Email this review


 Spanning more than 40 years, this collection of Italian journalist Costantini's interviews with Fellini is a cinephile's delight. Fellini was almost as famous for his ceaseless talking as he was for his directing. Still, the recent spate of ``conversations with Fellini'' books is truly prodigious--he seems to have talked nonstop for several decades. Despite the crowded field, Costantini, a reporter for Il Messaggero, is easily the frontrunner. Unlike other interviewers, who allowed the director to go on at maddening length on any number of ephemeral topics, Costantini carefully sifts Fellini's perorations for bright, essential nuggets. And Costantini's knowledge of film and filmmakers is first-rate: extensive and critically aware without being pedantic. Credit is also due to translator Sorooshian for capturing in English--where so many others have failed--the idiosyncratic, poetically pitched savor of Fellini's speech: ``For my generation cinema was a mythic phenomenon which assumed the dimensions of the great events of existence. Beyond its cultural and visual aspects, it was part of life, like engagement, sex and marriage, snow and Christmas.'' Costantini does spend a little too much time going over old ground, trying to correct minor points of fact or forcing his reluctant subject to retell shopworn anecdotes or opine on minor issues of the day. But when the two get talking about Fellini's work, the book really takes off, producing insight after insight into the director's process and aesthetics. With their unstructured storytelling, their emphasis on dreams and imagination and improvisation, Fellini's films are the compelling antithesis of the slick, tightly wound Hollywood product that dominates world cinema today. He may very well be one of the last major directors allowed to make such personal and eccentric films. A 10 for Fellini, an 8´ for Costantini. (b&w photos, not seen)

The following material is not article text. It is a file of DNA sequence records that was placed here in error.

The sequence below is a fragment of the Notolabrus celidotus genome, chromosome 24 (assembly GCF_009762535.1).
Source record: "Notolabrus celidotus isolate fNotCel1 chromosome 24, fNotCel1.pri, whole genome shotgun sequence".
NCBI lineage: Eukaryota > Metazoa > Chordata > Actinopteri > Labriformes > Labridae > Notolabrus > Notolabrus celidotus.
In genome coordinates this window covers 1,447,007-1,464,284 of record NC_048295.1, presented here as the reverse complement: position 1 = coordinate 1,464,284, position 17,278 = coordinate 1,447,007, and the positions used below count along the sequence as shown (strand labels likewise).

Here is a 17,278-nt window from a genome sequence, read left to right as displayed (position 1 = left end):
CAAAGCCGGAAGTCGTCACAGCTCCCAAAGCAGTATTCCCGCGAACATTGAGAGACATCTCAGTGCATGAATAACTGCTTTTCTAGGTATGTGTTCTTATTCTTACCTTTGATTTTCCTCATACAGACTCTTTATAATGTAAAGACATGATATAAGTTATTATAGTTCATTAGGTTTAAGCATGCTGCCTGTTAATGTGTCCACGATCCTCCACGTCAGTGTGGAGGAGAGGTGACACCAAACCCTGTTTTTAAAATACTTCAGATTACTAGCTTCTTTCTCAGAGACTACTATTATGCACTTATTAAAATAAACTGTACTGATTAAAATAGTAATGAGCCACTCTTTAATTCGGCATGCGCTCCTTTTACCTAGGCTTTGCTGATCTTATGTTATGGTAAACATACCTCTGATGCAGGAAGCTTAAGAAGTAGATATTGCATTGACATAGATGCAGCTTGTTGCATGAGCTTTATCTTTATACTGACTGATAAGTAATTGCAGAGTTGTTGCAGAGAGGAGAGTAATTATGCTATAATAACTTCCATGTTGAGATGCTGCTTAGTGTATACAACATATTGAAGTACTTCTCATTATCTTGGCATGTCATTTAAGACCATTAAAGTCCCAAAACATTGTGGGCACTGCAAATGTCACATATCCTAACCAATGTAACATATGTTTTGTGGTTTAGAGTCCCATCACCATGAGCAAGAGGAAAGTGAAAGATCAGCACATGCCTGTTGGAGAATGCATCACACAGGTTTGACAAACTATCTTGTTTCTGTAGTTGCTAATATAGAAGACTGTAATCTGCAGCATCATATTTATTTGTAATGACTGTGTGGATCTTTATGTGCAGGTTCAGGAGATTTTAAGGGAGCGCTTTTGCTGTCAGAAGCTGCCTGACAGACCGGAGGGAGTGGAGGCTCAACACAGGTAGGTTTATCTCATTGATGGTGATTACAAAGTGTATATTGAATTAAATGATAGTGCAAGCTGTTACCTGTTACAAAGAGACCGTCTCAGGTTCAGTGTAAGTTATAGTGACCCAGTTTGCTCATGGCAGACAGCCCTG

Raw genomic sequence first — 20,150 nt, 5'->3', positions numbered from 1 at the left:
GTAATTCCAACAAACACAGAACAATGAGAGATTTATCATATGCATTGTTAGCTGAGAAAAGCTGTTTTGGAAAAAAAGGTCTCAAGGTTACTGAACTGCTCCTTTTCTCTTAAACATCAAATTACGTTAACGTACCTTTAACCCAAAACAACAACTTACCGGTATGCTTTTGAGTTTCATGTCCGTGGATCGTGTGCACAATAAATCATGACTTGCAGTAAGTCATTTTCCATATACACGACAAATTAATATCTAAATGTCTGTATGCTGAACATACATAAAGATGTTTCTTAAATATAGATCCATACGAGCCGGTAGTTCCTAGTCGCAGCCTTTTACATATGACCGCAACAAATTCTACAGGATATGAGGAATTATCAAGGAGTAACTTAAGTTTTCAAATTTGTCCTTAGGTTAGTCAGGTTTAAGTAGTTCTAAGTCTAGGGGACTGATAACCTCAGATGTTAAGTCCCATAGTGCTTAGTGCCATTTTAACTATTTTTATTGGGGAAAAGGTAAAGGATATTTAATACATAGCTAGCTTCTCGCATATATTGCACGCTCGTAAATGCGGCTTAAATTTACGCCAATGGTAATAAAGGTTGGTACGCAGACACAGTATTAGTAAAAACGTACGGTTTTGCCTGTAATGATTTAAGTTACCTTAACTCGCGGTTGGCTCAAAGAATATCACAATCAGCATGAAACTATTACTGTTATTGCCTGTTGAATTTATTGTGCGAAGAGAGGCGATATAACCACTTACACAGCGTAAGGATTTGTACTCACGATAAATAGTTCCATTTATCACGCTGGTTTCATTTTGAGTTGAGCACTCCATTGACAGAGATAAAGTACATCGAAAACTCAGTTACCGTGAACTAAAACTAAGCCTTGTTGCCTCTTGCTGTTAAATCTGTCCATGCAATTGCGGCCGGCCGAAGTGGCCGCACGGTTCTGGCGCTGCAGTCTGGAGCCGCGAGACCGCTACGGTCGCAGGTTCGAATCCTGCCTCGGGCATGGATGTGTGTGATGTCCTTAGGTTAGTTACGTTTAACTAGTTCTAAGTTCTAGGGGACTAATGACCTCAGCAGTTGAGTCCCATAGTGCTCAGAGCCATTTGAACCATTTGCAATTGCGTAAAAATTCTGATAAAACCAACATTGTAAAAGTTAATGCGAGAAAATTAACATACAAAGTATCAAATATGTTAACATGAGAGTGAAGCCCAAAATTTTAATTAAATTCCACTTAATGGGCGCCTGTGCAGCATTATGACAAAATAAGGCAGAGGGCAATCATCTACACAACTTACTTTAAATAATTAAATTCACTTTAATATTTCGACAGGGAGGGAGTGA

Pub Date: Feb. 6th, 1997
ISBN: 0-15-600440-2
Page count: 224pp
Publisher: Harvest/Houghton Mifflin Harcourt
Review Posted Online:
Kirkus Reviews Issue: Dec. 1st, 1996